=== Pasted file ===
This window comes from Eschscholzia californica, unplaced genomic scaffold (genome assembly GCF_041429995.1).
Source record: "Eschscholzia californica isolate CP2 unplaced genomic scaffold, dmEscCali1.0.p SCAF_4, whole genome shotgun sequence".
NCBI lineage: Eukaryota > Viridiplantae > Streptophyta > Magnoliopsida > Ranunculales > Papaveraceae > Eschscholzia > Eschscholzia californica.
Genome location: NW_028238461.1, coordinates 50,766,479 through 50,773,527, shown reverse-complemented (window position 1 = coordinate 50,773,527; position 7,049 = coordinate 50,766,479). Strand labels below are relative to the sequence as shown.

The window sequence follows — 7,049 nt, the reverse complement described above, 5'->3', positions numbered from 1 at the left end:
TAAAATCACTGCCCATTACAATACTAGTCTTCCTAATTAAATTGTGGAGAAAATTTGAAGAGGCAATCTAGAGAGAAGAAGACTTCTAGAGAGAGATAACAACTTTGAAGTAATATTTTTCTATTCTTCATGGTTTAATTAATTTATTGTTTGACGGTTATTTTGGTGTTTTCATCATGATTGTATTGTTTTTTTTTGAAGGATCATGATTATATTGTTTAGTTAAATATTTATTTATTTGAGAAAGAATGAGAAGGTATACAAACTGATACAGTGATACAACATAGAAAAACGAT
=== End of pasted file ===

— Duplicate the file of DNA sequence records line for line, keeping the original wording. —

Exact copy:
This window comes from Eschscholzia californica, unplaced genomic scaffold (genome assembly GCF_041429995.1).
Source record: "Eschscholzia californica isolate CP2 unplaced genomic scaffold, dmEscCali1.0.p SCAF_4, whole genome shotgun sequence".
NCBI lineage: Eukaryota > Viridiplantae > Streptophyta > Magnoliopsida > Ranunculales > Papaveraceae > Eschscholzia > Eschscholzia californica.
Genome location: NW_028238461.1, coordinates 50,766,479 through 50,773,527, shown reverse-complemented (window position 1 = coordinate 50,773,527; position 7,049 = coordinate 50,766,479). Strand labels below are relative to the sequence as shown.

The window sequence follows — 7,049 nt, the reverse complement described above, 5'->3', positions numbered from 1 at the left end:
TAAAATCACTGCCCATTACAATACTAGTCTTCCTAATTAAATTGTGGAGAAAATTTGAAGAGGCAATCTAGAGAGAAGAAGACTTCTAGAGAGAGATAACAACTTTGAAGTAATATTTTTCTATTCTTCATGGTTTAATTAATTTATTGTTTGACGGTTATTTTGGTGTTTTCATCATGATTGTATTGTTTTTTTTTGAAGGATCATGATTATATTGTTTAGTTAAATATTTATTTATTTGAGAAAGAATGAGAAGGTATACAAACTGATACAGTGATACAACATAGAAAAACGAT